How do customers really feel about valet service? One can argue the convenience of valet service at a car dealership or any other business for that matter will bring in additional customers. On the other hand, we have all seen Ferris Bueller’s Day off and had the image of our own personal vehicle being treated like the 1961 Ferrari 250 GT in the movie.
Fortunately Lexus took the initiative to hire Kelton Research to perform a survey on consumer parking habits and concerns. The press release after the survey is filled with great insights on the valet industry and even includes a perspective from the originator of the valet parking industry Herb Citron.
TORRANCE, Calif., Aug. 9 /PRNewswire/ — It’s no longer just for red carpets and country clubs. As greater convenience becomes a factor in our increasingly active lives, valet parking is now on hand at health clubs, hair salons, sporting events, doctors’ offices, even grocery stores and cinemas. For many, it’s fast becoming a way of life.
So what happens once a car disappears into “Valet Land?” What are the insider secrets valets don’t share with anyone? And what should savvy drivers know before turning over their keys to them?
To answer these questions and more, Lexus has chosen the launch of its all-new ES 350 luxury sedan to introduce The Lexus ES Insider’s Guide to Valet Parking — an entertaining and informative behind-the-scenes look at the world of valet parking. The 38-page guide, which is available for free download at www.LexusValetGuide.com, also includes results from a nationwide valet parking survey commissioned by the automaker.
According to the National Parking Association, an estimated 200,000 men and women currently work as parking attendants in the United States.
“Valet parking is a common ritual, but there’s not much information about it,” said Bob Carter, Lexus group vice president and general manager. “The guide has actually turned into a bit of an homage to parking attendants everywhere and uncovered both humorous and useful information for drivers.”
Which car features excite valets the most? What’s considered a good tip? Who gets the coveted upfront spot and why? It’s all in the guide.
To examine regional differences on the valet scene, Lexus also dispatched journalist David Hochman to report on parking habits and traditions in four cities: Chicago, Los Angeles, Miami and New York. Hochman even spent a day “under cover” as a parking attendant at an upscale shopping center in Los Angeles, where he learned valet lingo (such as “Jewel Case,” the premier parking spot) and the valet’s mantra: “Smile, open door, greet, give ticket, rinse, repeat.”
The guide also offers valuable advice from Herb Citrin, 83, a legend among parking attendants for having introduced the uniforms, the white-glove service and the name “valet parking” in the 1940s, and who has safely parked thousands upon thousands of vehicles.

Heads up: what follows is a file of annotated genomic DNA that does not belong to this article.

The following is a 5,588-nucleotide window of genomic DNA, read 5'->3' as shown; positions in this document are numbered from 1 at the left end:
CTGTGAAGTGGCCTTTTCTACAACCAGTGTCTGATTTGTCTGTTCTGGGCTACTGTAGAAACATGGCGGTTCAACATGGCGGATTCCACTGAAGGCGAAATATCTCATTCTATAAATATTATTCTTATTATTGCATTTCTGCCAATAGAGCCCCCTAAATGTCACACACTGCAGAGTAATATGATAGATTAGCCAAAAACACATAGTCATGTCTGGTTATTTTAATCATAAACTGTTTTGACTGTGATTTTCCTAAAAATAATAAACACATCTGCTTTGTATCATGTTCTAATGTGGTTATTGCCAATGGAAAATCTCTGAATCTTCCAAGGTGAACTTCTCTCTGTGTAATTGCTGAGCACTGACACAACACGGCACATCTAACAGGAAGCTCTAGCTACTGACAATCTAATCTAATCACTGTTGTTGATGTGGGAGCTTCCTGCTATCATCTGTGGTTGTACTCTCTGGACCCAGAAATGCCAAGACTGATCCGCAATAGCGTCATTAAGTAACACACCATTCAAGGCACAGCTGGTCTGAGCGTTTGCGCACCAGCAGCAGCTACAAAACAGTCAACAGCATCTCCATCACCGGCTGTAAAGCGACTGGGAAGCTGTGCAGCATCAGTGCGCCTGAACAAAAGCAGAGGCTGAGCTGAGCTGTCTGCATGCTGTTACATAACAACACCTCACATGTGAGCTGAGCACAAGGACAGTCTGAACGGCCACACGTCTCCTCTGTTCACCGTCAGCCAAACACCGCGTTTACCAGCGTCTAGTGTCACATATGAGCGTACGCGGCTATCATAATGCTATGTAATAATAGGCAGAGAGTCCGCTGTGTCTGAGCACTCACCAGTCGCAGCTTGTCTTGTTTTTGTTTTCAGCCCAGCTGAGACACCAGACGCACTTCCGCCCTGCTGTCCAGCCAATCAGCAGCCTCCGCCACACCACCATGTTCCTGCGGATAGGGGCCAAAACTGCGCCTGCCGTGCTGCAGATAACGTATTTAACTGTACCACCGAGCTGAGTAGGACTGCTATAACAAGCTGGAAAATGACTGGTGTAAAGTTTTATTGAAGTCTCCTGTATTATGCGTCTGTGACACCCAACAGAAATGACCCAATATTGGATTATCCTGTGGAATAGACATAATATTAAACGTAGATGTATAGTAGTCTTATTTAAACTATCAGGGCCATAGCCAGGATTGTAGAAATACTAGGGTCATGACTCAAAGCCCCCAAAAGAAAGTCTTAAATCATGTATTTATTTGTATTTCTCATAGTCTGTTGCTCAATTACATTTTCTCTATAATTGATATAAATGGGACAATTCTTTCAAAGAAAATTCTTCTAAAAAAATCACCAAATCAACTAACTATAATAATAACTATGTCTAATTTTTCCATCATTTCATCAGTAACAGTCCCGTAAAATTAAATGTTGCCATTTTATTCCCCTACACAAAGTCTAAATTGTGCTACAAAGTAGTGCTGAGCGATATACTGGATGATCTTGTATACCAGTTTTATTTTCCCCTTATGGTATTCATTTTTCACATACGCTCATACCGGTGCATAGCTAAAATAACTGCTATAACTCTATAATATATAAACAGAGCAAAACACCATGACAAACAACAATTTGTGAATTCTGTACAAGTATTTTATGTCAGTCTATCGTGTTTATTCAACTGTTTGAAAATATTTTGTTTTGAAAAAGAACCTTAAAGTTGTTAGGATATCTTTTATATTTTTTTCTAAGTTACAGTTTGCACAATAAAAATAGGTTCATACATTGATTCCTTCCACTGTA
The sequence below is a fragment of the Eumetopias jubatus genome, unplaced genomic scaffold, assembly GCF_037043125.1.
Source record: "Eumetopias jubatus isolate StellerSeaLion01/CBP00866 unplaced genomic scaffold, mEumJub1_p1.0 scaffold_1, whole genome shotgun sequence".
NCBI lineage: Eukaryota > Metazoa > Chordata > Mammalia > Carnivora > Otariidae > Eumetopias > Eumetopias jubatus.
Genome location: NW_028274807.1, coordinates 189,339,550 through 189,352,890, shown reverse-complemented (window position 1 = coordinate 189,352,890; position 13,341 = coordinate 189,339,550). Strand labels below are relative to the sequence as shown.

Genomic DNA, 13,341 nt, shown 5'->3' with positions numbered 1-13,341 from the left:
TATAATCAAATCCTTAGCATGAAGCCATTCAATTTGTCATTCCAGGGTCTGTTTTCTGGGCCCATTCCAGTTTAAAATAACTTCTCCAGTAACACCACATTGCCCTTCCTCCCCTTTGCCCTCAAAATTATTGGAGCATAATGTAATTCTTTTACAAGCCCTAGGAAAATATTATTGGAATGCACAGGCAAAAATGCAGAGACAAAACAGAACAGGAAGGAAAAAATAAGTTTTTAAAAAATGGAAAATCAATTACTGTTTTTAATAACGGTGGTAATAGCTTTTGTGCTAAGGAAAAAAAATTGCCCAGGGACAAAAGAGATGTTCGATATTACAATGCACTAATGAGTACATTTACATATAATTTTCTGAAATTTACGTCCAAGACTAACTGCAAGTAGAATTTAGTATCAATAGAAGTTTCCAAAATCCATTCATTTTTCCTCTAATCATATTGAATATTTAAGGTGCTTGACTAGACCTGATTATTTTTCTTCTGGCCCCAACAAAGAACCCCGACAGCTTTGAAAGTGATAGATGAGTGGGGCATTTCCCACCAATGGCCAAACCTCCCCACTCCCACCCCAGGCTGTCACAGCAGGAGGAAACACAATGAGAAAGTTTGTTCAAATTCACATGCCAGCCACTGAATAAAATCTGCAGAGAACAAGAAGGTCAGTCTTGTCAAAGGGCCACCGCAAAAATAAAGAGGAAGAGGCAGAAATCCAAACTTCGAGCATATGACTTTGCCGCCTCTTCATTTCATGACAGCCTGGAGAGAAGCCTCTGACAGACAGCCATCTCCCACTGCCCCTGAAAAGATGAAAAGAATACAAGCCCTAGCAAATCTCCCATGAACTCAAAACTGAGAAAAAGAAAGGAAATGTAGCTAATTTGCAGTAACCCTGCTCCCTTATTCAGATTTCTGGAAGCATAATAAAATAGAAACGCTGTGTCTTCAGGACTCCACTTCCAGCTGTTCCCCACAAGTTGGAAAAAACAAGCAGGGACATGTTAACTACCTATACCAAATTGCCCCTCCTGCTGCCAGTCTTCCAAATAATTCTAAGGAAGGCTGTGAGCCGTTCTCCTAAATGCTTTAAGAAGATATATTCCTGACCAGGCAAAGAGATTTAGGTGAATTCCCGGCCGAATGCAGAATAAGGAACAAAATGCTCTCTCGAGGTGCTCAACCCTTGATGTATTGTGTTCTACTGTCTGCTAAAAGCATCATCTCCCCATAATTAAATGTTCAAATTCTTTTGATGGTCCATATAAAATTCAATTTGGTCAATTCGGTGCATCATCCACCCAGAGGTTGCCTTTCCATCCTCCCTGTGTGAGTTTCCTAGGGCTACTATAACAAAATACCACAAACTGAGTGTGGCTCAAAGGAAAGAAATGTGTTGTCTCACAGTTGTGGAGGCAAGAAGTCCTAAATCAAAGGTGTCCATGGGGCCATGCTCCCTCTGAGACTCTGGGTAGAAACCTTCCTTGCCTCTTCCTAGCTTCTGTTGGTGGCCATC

Citrin is happy to report that 99.99 times out of a 100, valet attendants abide by the same basic principle he introduced at the first of what would become tens of thousands of valet-parking locations across America. “You give us your car,” Citrin says with a proud smile any car owner would find reassuring, “We get it back to you safely.” Although he does admit it’s the one that got away that still haunts him.
It was the summer of 1965, and Citrin got a frantic call from a garage manager at a restaurant in Marina del Rey, Calif. “One of our valets forgot to set the brake on a vintage 1937 luxury coupe in what kids used to call ‘cherry condition,'” recalls Citrin, now a consultant for Valet Parking Services in Los Angeles, a company he founded in 1946. “It rolled down an incline and ended up in 15 feet of seawater.”
Fortunately, mishaps like that occur once in a lifetime, if that. As John Van Horn, editor and publisher of Parking Today, an industry trade magazine, puts it, “Most valets are exceptional drivers because all they do is drive cars all day.”
The Survey — What Americans Nationwide Have to Say
On average, 61% of Americans use valet parking, according to a wide-ranging survey on parking habits and concerns conducted exclusively for the Lexus guide by Kelton Research.
The survey also found that Americans tip valets an average of $3 per vehicle, and 73 percent are confident that when they tip, they are tipping the right person the right amount. For most of us, manners matter most as the vast majority of Americans (87 %) feel that the friendliness and politeness of the valet is the biggest factor in determining how large a tip one should leave.
Nationally, North easterners rely on valet parking the most (only 27 % of them say they never use a valet). And, surprisingly, speed isn’t much of a factor in customer satisfaction, the survey found. Americans are willing to wait up to an average of nine minutes for the valet to return their cars before becoming impatient, though younger drivers (ages 18 to 34) will wait only five minutes before getting antsy.
In all the figures proved that offering valet service is a good idea for the majority of auto dealerships.